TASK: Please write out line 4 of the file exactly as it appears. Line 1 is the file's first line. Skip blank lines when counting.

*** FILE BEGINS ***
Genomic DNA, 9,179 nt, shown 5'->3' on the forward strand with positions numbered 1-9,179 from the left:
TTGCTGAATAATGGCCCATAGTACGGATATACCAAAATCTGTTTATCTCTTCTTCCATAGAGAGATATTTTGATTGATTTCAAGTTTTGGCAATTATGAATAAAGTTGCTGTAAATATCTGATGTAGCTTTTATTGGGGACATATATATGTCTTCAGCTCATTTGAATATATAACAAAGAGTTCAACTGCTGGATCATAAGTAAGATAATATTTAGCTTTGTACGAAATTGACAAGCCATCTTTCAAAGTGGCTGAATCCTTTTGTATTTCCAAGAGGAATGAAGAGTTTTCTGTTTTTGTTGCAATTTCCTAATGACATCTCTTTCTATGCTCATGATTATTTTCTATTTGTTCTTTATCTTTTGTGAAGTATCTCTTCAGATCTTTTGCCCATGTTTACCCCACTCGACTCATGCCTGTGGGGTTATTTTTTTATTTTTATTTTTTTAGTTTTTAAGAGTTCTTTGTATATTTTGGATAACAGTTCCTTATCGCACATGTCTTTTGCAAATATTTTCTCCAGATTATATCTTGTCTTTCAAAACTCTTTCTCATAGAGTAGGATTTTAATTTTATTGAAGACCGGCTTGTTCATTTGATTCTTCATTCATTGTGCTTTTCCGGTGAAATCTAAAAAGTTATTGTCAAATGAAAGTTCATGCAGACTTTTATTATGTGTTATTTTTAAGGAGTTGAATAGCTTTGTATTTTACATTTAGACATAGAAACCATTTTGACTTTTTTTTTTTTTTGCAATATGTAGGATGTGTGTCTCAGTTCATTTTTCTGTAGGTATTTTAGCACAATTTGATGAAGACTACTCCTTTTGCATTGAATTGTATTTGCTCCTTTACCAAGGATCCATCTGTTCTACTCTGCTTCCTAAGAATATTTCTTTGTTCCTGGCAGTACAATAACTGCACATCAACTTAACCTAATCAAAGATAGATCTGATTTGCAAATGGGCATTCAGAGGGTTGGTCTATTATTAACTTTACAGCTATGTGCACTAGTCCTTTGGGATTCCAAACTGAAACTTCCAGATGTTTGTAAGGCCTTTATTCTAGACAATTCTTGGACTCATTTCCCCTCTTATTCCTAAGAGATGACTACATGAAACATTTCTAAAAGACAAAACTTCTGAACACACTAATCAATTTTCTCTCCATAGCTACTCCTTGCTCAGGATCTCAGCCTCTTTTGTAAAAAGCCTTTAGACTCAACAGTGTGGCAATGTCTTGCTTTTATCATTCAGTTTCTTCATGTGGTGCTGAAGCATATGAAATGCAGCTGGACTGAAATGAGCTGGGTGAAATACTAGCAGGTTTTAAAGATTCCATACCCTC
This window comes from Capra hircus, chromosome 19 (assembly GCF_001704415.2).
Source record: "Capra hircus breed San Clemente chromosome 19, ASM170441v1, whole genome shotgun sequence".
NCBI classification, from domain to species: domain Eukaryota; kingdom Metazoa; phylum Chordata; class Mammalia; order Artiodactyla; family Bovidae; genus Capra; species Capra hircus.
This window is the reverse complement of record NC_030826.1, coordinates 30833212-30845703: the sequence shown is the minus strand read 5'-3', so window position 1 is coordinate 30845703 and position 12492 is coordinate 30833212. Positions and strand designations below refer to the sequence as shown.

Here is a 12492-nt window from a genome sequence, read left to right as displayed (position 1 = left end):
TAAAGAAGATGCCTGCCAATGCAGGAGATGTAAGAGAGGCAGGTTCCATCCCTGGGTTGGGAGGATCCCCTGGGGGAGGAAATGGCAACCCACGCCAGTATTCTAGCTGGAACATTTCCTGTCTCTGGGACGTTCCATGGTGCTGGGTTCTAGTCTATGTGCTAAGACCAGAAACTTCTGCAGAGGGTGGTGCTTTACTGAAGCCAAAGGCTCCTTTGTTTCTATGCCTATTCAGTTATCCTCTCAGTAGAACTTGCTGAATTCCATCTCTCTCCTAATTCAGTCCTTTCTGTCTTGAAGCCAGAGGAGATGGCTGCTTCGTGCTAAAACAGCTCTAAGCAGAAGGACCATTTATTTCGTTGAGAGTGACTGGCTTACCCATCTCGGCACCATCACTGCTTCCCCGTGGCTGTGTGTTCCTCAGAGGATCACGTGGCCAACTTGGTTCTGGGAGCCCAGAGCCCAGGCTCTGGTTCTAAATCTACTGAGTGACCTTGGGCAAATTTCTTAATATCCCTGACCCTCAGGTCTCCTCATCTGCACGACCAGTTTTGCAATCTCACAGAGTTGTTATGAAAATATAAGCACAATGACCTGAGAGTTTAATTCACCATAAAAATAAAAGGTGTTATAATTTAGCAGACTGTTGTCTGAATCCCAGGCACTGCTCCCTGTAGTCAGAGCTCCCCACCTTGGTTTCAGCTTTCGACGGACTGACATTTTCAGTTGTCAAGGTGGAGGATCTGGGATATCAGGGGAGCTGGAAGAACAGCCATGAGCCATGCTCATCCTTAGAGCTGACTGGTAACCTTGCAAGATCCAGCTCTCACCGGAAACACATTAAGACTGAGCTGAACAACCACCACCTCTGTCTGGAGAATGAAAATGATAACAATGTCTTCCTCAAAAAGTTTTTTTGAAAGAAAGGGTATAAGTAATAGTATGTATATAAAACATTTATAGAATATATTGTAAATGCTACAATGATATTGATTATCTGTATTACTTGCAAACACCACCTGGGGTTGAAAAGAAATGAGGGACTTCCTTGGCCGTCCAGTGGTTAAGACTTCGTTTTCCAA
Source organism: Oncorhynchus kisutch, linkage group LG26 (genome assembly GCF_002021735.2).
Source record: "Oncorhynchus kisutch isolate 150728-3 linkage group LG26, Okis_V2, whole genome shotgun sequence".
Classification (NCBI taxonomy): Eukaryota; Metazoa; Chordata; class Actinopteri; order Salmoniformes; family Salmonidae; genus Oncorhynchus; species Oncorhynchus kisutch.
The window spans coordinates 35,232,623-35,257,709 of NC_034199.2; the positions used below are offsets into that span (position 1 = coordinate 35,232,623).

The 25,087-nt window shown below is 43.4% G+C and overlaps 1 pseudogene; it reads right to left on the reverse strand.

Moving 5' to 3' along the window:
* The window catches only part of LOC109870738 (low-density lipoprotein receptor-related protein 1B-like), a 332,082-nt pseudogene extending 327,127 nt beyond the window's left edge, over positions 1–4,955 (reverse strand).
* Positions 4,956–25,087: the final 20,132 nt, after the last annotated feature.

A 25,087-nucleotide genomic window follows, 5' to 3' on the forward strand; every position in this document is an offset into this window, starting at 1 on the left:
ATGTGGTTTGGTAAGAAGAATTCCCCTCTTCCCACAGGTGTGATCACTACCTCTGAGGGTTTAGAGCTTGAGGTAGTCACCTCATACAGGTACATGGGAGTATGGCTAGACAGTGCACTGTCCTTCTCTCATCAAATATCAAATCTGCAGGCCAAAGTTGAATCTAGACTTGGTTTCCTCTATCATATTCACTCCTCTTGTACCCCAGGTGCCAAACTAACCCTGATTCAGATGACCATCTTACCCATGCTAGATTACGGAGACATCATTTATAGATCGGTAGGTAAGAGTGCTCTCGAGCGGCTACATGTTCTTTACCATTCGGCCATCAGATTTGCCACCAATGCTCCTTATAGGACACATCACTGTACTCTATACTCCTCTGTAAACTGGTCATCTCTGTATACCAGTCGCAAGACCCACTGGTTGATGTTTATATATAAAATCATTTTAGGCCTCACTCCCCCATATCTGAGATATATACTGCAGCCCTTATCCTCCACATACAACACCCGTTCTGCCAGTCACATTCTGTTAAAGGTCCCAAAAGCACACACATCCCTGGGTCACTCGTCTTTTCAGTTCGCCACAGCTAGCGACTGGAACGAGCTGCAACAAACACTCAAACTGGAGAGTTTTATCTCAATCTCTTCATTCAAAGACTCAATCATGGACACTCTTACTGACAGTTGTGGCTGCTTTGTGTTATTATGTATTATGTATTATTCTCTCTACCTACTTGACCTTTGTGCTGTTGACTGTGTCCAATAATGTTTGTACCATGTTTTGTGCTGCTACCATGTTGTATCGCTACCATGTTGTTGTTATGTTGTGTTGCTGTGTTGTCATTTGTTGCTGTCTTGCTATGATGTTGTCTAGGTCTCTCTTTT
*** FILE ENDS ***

Source record: "Capra hircus breed San Clemente chromosome 19, ASM170441v1, whole genome shotgun sequence".